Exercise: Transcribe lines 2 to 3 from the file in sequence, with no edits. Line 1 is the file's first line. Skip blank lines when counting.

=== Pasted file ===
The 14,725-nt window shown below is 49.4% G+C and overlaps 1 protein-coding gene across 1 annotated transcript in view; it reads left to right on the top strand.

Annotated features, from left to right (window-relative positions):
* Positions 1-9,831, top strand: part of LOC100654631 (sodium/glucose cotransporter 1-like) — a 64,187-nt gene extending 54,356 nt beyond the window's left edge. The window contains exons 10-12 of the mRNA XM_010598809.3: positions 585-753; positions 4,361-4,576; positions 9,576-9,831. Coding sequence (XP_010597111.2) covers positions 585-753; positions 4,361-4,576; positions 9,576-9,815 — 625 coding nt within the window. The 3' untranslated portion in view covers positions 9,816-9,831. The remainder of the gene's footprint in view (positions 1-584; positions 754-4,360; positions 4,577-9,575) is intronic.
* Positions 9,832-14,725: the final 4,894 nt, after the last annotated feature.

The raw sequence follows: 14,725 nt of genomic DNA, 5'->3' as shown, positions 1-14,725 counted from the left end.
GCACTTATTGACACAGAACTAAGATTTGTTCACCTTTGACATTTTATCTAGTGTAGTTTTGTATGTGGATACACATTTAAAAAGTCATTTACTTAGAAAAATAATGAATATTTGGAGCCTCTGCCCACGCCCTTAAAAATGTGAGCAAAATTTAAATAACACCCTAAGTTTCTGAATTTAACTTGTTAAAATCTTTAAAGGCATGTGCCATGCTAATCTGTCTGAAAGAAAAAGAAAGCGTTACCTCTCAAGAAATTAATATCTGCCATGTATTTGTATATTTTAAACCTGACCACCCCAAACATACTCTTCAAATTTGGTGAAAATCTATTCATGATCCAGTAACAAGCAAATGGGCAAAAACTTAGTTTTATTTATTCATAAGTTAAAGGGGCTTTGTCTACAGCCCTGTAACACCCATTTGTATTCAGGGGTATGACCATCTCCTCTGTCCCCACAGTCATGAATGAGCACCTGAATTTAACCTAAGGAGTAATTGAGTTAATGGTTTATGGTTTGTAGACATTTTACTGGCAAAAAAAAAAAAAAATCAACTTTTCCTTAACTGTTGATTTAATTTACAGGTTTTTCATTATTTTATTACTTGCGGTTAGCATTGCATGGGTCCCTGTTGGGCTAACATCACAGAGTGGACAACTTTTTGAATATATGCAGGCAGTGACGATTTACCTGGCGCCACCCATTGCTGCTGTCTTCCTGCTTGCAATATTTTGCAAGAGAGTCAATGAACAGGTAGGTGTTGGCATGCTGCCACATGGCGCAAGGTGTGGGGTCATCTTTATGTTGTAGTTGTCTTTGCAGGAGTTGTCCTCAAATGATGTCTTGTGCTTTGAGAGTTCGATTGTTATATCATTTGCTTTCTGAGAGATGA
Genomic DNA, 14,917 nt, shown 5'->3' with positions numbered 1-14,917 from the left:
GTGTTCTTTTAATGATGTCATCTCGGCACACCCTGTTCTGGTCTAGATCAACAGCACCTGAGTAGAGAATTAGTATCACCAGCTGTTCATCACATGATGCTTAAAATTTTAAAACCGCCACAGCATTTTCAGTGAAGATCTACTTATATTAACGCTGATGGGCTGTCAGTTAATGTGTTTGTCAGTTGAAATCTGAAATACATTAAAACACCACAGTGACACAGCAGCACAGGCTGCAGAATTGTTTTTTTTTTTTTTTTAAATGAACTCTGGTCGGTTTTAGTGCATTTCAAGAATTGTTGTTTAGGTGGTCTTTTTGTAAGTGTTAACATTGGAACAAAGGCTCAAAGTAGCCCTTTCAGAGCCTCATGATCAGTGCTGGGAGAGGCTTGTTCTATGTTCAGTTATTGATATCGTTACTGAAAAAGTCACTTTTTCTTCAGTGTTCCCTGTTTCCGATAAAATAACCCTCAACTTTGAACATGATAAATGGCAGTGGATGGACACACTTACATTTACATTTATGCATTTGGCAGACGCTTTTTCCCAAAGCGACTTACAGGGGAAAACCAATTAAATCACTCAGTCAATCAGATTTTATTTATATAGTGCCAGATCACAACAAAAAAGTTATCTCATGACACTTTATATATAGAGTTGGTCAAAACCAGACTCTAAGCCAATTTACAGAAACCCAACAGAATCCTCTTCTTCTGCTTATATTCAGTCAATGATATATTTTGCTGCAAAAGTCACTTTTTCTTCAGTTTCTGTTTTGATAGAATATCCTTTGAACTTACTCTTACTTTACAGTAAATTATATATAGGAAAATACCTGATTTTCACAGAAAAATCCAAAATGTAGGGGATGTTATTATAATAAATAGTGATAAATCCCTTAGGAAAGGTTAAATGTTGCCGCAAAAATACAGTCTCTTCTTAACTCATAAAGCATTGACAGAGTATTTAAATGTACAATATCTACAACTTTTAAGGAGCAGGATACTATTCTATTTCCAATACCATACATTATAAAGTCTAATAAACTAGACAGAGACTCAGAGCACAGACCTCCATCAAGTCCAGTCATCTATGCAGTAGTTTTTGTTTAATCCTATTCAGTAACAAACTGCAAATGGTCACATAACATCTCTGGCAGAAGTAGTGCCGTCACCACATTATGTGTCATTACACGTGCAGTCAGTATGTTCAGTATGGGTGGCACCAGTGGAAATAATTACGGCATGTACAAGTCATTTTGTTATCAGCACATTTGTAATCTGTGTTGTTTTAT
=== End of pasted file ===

Annotated features, from left to right (window-relative positions):
* Positions 1-9,831, top strand: part of LOC100654631 (sodium/glucose cotransporter 1-like) — a 64,187-nt gene extending 54,356 nt beyond the window's left edge. The window contains exons 10-12 of the mRNA XM_010598809.3: positions 585-753; positions 4,361-4,576; positions 9,576-9,831. Coding sequence (XP_010597111.2) covers positions 585-753; positions 4,361-4,576; positions 9,576-9,815 — 625 coding nt within the window. The 3' untranslated portion in view covers positions 9,816-9,831. The remainder of the gene's footprint in view (positions 1-584; positions 754-4,360; positions 4,577-9,575) is intronic.